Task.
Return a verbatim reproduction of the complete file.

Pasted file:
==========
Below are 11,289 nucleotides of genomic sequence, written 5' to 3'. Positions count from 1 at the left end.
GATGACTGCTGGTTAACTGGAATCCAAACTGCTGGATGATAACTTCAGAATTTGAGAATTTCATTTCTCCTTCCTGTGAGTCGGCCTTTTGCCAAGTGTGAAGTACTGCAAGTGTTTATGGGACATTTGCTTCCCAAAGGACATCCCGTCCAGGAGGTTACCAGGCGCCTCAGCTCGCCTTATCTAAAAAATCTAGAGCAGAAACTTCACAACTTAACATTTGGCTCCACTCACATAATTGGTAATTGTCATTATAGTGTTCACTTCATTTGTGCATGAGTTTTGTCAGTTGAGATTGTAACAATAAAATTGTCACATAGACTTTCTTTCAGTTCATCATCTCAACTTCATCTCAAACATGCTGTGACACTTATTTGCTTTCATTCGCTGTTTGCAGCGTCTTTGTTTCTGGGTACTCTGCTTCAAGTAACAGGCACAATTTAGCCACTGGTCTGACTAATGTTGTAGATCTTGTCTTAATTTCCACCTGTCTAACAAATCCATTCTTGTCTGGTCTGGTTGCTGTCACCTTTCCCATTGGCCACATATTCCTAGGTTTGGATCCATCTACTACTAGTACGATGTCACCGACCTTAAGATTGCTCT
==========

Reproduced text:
Below are 11,289 nucleotides of genomic sequence, written 5' to 3'. Positions count from 1 at the left end.
GATGACTGCTGGTTAACTGGAATCCAAACTGCTGGATGATAACTTCAGAATTTGAGAATTTCATTTCTCCTTCCTGTGAGTCGGCCTTTTGCCAAGTGTGAAGTACTGCAAGTGTTTATGGGACATTTGCTTCCCAAAGGACATCCCGTCCAGGAGGTTACCAGGCGCCTCAGCTCGCCTTATCTAAAAAATCTAGAGCAGAAACTTCACAACTTAACATTTGGCTCCACTCACATAATTGGTAATTGTCATTATAGTGTTCACTTCATTTGTGCATGAGTTTTGTCAGTTGAGATTGTAACAATAAAATTGTCACATAGACTTTCTTTCAGTTCATCATCTCAACTTCATCTCAAACATGCTGTGACACTTATTTGCTTTCATTCGCTGTTTGCAGCGTCTTTGTTTCTGGGTACTCTGCTTCAAGTAACAGGCACAATTTAGCCACTGGTCTGACTAATGTTGTAGATCTTGTCTTAATTTCCACCTGTCTAACAAATCCATTCTTGTCTGGTCTGGTTGCTGTCACCTTTCCCATTGGCCACATATTCCTAGGTTTGGATCCATCTACTACTAGTACGATGTCACCGACCTTAAGATTGCTCT